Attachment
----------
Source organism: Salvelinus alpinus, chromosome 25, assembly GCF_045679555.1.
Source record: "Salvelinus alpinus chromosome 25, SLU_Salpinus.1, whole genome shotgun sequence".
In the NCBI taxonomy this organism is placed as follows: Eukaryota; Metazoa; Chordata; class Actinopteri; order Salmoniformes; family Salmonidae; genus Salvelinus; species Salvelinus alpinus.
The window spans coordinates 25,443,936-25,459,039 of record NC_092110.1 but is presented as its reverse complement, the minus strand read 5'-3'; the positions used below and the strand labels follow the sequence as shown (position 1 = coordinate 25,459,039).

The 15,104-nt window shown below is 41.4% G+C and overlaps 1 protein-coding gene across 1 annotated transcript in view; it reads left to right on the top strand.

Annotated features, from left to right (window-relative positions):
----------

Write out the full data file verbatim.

Source organism: Salvelinus alpinus, chromosome 25, assembly GCF_045679555.1.
Source record: "Salvelinus alpinus chromosome 25, SLU_Salpinus.1, whole genome shotgun sequence".
In the NCBI taxonomy this organism is placed as follows: Eukaryota; Metazoa; Chordata; class Actinopteri; order Salmoniformes; family Salmonidae; genus Salvelinus; species Salvelinus alpinus.
The window spans coordinates 25,443,936-25,459,039 of record NC_092110.1 but is presented as its reverse complement, the minus strand read 5'-3'; the positions used below and the strand labels follow the sequence as shown (position 1 = coordinate 25,459,039).

The 15,104-nt window shown below is 41.4% G+C and overlaps 1 protein-coding gene across 1 annotated transcript in view; it reads left to right on the top strand.

Annotated features, from left to right (window-relative positions):